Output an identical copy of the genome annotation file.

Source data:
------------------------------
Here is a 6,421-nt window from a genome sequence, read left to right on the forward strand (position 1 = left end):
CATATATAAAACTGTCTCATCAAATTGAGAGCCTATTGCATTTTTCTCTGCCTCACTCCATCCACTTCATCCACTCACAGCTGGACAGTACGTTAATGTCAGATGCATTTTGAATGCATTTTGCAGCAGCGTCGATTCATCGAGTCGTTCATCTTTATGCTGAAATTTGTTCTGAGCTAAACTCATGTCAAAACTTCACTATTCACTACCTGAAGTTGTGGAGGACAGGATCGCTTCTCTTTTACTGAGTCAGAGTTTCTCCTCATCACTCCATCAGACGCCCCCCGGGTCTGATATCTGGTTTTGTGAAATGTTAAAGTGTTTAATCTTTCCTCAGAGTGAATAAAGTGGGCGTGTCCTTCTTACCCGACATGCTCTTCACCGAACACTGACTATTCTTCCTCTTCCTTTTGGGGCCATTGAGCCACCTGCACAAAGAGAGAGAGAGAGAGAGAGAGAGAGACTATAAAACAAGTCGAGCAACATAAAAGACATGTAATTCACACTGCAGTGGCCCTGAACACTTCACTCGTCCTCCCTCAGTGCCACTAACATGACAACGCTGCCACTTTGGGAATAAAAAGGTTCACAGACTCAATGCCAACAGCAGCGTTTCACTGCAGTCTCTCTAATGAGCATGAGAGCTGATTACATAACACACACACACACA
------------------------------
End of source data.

Here is a 6,421-nt window from a genome sequence, read left to right on the forward strand (position 1 = left end):
CATATATAAAACTGTCTCATCAAATTGAGAGCCTATTGCATTTTTCTCTGCCTCACTCCATCCACTTCATCCACTCACAGCTGGACAGTACGTTAATGTCAGATGCATTTTGAATGCATTTTGCAGCAGCGTCGATTCATCGAGTCGTTCATCTTTATGCTGAAATTTGTTCTGAGCTAAACTCATGTCAAAACTTCACTATTCACTACCTGAAGTTGTGGAGGACAGGATCGCTTCTCTTTTACTGAGTCAGAGTTTCTCCTCATCACTCCATCAGACGCCCCCCGGGTCTGATATCTGGTTTTGTGAAATGTTAAAGTGTTTAATCTTTCCTCAGAGTGAATAAAGTGGGCGTGTCCTTCTTACCCGACATGCTCTTCACCGAACACTGACTATTCTTCCTCTTCCTTTTGGGGCCATTGAGCCACCTGCACAAAGAGAGAGAGAGAGAGAGAGAGAGAGACTATAAAACAAGTCGAGCAACATAAAAGACATGTAATTCACACTGCAGTGGCCCTGAACACTTCACTCGTCCTCCCTCAGTGCCACTAACATGACAACGCTGCCACTTTGGGAATAAAAAGGTTCACAGACTCAATGCCAACAGCAGCGTTTCACTGCAGTCTCTCTAATGAGCATGAGAGCTGATTACATAACACACACACACACA